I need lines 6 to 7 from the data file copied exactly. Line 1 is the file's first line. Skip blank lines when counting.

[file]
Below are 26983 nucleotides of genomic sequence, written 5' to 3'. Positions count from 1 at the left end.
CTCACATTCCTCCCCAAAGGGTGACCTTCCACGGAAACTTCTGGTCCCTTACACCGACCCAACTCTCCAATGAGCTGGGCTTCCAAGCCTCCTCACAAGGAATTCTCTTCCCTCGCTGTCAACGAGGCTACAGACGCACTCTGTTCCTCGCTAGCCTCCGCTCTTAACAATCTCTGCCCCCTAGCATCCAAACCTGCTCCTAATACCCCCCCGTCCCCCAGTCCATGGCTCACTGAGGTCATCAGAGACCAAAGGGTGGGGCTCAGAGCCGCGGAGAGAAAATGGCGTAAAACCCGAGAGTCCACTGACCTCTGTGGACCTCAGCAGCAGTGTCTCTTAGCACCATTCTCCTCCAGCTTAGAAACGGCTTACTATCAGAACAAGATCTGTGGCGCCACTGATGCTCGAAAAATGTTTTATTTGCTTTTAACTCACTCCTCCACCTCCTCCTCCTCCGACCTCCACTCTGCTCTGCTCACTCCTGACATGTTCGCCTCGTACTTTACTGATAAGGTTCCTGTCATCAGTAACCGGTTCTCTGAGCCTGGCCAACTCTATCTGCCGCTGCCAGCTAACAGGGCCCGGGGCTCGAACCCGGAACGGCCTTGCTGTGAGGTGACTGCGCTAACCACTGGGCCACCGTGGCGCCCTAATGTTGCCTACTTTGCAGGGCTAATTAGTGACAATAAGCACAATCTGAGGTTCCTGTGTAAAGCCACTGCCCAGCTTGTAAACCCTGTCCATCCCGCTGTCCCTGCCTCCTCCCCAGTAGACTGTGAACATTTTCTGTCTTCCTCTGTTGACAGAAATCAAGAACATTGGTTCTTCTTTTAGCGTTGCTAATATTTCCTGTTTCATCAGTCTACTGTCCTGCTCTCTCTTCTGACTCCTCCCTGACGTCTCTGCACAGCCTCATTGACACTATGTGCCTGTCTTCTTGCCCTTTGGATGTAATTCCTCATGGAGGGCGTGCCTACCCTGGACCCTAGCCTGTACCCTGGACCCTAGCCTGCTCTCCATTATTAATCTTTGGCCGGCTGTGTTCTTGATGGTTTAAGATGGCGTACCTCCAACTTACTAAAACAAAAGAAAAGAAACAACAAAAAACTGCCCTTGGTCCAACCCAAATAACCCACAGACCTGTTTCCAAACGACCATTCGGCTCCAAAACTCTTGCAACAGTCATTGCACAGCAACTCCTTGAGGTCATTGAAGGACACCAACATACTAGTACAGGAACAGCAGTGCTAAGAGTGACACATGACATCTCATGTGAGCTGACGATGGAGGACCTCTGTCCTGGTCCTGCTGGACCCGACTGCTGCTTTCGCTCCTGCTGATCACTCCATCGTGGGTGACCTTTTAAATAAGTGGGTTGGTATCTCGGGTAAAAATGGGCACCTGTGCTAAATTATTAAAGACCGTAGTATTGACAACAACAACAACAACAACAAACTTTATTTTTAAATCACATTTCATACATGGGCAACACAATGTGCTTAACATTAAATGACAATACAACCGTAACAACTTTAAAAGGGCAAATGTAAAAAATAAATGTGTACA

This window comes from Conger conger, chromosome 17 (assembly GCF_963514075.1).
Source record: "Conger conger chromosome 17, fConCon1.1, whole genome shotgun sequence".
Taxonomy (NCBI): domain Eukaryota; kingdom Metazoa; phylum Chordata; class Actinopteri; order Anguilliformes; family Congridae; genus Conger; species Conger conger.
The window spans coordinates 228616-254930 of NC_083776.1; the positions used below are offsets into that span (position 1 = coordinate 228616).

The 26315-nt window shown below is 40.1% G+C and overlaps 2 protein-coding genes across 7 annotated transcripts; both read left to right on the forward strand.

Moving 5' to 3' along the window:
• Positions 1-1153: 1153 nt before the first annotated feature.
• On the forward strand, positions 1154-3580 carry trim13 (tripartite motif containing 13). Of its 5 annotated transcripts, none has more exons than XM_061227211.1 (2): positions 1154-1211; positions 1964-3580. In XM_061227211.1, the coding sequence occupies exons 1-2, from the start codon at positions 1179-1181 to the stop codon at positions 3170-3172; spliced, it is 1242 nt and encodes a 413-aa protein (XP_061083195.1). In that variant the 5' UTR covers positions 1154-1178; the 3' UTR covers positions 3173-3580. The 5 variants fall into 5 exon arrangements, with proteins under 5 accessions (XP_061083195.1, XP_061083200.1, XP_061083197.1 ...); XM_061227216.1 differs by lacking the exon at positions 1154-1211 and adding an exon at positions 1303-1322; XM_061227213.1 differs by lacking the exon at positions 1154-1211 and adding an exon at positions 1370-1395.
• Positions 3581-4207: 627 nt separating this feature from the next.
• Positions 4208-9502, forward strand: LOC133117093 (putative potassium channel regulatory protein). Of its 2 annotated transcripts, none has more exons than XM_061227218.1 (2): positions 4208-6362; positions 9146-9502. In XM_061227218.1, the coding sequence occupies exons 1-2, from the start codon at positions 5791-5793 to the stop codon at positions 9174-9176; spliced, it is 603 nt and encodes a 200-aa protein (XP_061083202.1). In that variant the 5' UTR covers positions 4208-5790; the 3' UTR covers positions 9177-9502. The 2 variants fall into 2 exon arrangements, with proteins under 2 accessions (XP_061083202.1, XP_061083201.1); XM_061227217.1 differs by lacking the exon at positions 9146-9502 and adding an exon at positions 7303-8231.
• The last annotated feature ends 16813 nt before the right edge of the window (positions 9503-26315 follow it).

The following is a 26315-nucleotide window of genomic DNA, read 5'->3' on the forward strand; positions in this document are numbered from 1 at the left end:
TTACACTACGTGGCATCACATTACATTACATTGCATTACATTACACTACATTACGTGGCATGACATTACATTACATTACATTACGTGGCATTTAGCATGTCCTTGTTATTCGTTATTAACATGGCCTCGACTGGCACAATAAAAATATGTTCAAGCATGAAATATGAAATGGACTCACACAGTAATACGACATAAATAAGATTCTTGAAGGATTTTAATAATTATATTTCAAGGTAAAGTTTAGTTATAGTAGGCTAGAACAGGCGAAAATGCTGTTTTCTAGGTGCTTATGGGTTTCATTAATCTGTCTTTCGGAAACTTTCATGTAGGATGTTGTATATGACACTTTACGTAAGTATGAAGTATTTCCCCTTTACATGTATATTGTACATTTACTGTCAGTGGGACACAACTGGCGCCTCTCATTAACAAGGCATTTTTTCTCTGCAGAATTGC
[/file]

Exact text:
The window spans coordinates 228616-254930 of NC_083776.1; the positions used below are offsets into that span (position 1 = coordinate 228616).

The 26315-nt window shown below is 40.1% G+C and overlaps 2 protein-coding genes across 7 annotated transcripts; both read left to right on the forward strand.